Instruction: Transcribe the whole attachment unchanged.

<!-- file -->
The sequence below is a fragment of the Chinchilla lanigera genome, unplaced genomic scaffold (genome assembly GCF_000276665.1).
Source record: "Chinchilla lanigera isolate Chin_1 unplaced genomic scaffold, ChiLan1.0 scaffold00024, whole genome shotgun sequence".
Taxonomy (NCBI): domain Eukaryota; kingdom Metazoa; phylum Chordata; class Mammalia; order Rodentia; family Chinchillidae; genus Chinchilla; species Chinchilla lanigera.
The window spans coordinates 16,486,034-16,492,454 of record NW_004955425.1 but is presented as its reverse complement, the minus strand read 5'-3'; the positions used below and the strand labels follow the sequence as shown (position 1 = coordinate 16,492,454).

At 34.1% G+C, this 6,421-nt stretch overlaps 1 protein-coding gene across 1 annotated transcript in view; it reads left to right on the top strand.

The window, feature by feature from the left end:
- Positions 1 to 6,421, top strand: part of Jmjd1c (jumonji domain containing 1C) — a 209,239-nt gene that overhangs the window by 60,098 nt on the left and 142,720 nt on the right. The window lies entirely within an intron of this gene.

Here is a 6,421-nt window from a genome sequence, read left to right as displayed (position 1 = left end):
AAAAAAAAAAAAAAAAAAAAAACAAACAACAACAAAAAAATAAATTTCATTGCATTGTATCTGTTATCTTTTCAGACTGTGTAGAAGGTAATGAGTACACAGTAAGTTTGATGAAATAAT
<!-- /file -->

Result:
The sequence below is a fragment of the Chinchilla lanigera genome, unplaced genomic scaffold (genome assembly GCF_000276665.1).
Source record: "Chinchilla lanigera isolate Chin_1 unplaced genomic scaffold, ChiLan1.0 scaffold00024, whole genome shotgun sequence".
Taxonomy (NCBI): domain Eukaryota; kingdom Metazoa; phylum Chordata; class Mammalia; order Rodentia; family Chinchillidae; genus Chinchilla; species Chinchilla lanigera.
The window spans coordinates 16,486,034-16,492,454 of record NW_004955425.1 but is presented as its reverse complement, the minus strand read 5'-3'; the positions used below and the strand labels follow the sequence as shown (position 1 = coordinate 16,492,454).

At 34.1% G+C, this 6,421-nt stretch overlaps 1 protein-coding gene across 1 annotated transcript in view; it reads left to right on the top strand.

The window, feature by feature from the left end:
- Positions 1 to 6,421, top strand: part of Jmjd1c (jumonji domain containing 1C) — a 209,239-nt gene that overhangs the window by 60,098 nt on the left and 142,720 nt on the right. The window lies entirely within an intron of this gene.

Here is a 6,421-nt window from a genome sequence, read left to right as displayed (position 1 = left end):
AAAAAAAAAAAAAAAAAAAAAACAAACAACAACAAAAAAATAAATTTCATTGCATTGTATCTGTTATCTTTTCAGACTGTGTAGAAGGTAATGAGTACACAGTAAGTTTGATGAAATAAT